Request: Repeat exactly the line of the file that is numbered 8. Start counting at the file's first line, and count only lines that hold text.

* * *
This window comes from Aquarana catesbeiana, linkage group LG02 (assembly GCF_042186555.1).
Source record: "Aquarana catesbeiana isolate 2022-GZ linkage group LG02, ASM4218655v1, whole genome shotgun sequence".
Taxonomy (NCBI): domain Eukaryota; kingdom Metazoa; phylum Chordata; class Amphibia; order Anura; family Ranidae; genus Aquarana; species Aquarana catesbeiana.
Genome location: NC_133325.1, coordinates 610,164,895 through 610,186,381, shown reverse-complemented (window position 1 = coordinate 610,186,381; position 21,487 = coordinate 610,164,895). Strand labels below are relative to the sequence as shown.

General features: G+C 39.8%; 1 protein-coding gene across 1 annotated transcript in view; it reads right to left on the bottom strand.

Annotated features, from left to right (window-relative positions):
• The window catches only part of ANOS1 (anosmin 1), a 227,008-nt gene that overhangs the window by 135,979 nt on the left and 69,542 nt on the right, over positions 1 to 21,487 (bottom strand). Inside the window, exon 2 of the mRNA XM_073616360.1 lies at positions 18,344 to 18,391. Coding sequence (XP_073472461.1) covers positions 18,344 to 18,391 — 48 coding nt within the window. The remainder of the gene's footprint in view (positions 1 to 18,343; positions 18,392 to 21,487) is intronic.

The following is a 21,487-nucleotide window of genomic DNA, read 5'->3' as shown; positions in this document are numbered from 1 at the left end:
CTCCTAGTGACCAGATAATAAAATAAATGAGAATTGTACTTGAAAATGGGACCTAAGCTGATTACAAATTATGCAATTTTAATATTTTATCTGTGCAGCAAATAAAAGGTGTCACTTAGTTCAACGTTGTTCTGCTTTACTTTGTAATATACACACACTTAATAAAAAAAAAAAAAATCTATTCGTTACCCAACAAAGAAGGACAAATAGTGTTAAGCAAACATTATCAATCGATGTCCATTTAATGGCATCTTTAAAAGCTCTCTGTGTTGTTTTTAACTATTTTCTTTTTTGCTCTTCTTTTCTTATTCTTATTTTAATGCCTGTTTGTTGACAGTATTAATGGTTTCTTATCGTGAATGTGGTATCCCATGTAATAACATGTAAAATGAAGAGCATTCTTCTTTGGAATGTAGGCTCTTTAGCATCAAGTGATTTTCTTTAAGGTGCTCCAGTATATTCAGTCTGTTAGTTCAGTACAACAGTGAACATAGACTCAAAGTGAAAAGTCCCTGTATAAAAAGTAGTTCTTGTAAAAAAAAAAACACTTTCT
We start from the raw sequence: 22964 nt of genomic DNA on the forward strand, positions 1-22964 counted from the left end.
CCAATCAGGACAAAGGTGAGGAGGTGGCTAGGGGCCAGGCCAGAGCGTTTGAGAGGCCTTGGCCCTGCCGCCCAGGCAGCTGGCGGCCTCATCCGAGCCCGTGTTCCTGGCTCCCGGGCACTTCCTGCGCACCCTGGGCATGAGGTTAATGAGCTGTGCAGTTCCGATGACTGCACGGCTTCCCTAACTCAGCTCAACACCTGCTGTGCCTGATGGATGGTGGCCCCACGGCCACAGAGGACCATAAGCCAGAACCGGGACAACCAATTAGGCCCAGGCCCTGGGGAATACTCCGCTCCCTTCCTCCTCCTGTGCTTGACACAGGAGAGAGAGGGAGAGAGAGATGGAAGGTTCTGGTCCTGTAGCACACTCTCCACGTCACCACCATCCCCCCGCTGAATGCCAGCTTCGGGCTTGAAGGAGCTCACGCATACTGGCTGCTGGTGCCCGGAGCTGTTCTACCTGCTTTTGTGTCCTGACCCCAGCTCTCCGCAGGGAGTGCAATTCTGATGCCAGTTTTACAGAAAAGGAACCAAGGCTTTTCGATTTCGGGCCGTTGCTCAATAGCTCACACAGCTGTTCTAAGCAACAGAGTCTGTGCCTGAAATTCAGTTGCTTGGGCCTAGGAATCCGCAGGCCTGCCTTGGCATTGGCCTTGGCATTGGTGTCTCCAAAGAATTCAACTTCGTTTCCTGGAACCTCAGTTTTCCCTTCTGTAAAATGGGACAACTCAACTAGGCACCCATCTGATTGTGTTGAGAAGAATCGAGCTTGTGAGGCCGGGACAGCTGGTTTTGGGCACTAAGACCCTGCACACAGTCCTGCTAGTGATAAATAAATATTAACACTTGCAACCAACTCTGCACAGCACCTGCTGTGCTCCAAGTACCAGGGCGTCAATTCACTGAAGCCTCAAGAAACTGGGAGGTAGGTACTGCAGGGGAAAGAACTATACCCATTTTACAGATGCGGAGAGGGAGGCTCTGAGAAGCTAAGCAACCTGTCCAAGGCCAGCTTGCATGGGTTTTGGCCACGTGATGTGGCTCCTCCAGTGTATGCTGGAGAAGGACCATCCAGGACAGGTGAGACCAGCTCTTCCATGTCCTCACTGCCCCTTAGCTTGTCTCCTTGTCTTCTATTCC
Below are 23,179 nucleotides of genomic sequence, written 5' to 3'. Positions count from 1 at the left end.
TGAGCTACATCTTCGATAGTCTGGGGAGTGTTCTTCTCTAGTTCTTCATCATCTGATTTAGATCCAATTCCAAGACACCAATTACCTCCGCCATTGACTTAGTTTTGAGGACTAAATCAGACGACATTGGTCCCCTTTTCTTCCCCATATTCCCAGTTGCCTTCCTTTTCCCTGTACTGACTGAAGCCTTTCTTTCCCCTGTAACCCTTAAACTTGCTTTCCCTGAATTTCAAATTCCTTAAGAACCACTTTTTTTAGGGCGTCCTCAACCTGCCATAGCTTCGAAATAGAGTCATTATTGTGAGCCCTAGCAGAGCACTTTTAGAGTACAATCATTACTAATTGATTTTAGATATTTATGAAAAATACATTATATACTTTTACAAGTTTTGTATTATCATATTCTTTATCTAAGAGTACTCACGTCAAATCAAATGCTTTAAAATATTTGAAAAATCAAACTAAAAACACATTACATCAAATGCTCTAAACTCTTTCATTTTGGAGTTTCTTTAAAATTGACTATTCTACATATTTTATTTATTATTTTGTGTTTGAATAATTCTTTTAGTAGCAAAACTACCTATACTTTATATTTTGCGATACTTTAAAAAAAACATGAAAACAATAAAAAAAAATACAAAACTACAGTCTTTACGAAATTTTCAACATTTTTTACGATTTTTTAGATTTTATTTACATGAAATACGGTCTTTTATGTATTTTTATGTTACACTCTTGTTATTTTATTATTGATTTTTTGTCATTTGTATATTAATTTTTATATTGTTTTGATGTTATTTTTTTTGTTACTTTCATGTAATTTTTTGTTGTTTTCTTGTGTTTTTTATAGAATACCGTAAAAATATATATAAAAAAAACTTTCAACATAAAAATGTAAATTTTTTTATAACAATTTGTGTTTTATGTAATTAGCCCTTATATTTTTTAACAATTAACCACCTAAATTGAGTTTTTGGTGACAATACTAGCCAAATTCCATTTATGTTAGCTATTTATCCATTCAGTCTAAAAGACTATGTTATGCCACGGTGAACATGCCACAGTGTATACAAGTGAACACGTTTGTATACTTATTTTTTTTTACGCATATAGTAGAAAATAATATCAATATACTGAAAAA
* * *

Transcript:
The following is a 21,487-nucleotide window of genomic DNA, read 5'->3' as shown; positions in this document are numbered from 1 at the left end: